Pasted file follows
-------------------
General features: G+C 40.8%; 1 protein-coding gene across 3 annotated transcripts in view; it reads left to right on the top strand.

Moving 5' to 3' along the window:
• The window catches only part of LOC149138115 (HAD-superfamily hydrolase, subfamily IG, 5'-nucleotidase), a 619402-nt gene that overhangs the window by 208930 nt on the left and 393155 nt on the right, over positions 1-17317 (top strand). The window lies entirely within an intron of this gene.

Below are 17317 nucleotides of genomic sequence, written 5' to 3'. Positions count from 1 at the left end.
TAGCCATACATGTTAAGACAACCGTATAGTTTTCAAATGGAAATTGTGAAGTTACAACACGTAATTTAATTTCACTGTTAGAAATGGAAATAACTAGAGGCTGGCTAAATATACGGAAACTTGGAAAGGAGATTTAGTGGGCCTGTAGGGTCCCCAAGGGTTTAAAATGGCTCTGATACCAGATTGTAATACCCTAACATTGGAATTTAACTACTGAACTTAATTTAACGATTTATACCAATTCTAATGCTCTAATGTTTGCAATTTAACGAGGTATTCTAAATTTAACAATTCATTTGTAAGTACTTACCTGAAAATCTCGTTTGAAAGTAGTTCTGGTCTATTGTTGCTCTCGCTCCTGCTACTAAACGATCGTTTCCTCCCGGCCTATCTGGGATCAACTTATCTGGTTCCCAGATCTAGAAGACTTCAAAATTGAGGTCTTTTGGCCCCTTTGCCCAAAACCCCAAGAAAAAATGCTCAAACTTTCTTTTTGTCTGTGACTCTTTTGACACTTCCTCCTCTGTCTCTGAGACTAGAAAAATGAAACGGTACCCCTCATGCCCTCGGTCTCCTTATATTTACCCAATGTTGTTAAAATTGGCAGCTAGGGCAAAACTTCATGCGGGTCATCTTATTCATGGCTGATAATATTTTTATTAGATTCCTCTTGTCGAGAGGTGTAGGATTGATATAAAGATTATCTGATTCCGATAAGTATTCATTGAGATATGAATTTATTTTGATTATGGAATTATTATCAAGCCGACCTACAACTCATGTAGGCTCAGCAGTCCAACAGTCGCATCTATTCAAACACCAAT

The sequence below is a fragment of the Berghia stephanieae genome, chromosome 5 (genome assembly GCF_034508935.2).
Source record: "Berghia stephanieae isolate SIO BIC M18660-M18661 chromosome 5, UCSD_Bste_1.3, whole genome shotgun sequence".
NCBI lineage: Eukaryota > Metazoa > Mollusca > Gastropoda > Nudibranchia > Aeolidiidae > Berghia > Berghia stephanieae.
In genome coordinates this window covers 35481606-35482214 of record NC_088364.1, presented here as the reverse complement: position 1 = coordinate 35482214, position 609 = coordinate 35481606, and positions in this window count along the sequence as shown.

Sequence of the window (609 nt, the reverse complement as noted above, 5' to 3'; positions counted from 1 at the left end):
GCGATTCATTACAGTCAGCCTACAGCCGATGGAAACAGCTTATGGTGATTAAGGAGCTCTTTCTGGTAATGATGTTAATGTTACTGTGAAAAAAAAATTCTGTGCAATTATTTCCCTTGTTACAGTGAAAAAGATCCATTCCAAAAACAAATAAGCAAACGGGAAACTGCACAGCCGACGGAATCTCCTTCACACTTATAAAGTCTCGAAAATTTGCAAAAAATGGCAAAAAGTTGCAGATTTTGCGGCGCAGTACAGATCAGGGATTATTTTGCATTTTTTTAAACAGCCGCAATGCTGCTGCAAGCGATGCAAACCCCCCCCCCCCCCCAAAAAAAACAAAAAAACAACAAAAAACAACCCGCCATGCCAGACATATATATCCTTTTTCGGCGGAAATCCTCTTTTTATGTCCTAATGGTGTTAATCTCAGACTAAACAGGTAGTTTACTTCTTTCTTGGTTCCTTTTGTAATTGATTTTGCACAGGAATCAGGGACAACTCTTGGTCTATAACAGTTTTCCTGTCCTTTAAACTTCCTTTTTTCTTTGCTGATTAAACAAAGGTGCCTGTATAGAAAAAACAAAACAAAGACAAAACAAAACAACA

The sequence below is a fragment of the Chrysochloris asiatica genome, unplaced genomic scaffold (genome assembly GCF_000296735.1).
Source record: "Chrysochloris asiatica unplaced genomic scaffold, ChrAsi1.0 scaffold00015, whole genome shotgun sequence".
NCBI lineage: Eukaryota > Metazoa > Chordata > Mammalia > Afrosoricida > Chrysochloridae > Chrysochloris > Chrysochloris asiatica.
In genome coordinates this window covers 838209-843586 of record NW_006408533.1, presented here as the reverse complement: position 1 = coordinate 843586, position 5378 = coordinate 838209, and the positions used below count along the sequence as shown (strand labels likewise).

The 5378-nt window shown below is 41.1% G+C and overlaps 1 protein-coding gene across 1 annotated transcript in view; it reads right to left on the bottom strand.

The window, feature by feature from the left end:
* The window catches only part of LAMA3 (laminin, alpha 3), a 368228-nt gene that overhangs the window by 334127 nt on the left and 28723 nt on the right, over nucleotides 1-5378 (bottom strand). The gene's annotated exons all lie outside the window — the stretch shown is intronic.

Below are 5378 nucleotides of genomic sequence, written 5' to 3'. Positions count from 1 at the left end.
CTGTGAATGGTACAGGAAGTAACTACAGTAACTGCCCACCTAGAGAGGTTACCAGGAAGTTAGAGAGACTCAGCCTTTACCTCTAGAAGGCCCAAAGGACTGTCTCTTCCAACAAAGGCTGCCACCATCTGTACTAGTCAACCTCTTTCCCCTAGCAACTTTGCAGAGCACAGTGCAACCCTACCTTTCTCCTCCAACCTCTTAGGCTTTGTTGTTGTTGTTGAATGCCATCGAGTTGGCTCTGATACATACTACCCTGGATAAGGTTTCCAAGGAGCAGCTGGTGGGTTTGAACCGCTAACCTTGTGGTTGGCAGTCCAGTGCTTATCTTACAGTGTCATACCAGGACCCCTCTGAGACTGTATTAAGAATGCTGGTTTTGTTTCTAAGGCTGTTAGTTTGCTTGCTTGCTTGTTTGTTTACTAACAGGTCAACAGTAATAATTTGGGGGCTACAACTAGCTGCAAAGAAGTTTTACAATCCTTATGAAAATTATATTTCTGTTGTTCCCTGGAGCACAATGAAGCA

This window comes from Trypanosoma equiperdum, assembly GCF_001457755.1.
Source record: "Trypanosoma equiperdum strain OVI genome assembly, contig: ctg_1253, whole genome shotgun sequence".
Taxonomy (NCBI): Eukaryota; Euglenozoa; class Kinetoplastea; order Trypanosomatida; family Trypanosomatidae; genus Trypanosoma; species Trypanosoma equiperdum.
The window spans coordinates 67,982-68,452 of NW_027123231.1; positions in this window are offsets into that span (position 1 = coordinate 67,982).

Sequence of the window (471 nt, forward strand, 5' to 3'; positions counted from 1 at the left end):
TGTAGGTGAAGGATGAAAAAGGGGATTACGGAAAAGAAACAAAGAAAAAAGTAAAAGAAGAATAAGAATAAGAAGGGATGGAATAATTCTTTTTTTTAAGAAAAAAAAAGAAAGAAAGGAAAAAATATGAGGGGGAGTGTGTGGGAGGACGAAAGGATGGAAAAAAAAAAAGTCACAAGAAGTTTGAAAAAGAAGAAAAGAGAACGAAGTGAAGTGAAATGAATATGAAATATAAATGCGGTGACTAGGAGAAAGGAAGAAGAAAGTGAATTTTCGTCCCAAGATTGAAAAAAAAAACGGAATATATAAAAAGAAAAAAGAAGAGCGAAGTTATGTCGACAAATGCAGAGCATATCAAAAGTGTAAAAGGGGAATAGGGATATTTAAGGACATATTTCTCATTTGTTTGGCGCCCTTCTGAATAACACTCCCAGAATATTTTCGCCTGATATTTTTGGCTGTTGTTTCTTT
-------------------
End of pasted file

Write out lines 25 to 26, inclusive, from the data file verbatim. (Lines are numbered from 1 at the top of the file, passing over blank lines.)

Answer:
Sequence of the window (471 nt, forward strand, 5' to 3'; positions counted from 1 at the left end):
TGTAGGTGAAGGATGAAAAAGGGGATTACGGAAAAGAAACAAAGAAAAAAGTAAAAGAAGAATAAGAATAAGAAGGGATGGAATAATTCTTTTTTTTAAGAAAAAAAAAGAAAGAAAGGAAAAAATATGAGGGGGAGTGTGTGGGAGGACGAAAGGATGGAAAAAAAAAAAGTCACAAGAAGTTTGAAAAAGAAGAAAAGAGAACGAAGTGAAGTGAAATGAATATGAAATATAAATGCGGTGACTAGGAGAAAGGAAGAAGAAAGTGAATTTTCGTCCCAAGATTGAAAAAAAAAACGGAATATATAAAAAGAAAAAAGAAGAGCGAAGTTATGTCGACAAATGCAGAGCATATCAAAAGTGTAAAAGGGGAATAGGGATATTTAAGGACATATTTCTCATTTGTTTGGCGCCCTTCTGAATAACACTCCCAGAATATTTTCGCCTGATATTTTTGGCTGTTGTTTCTTT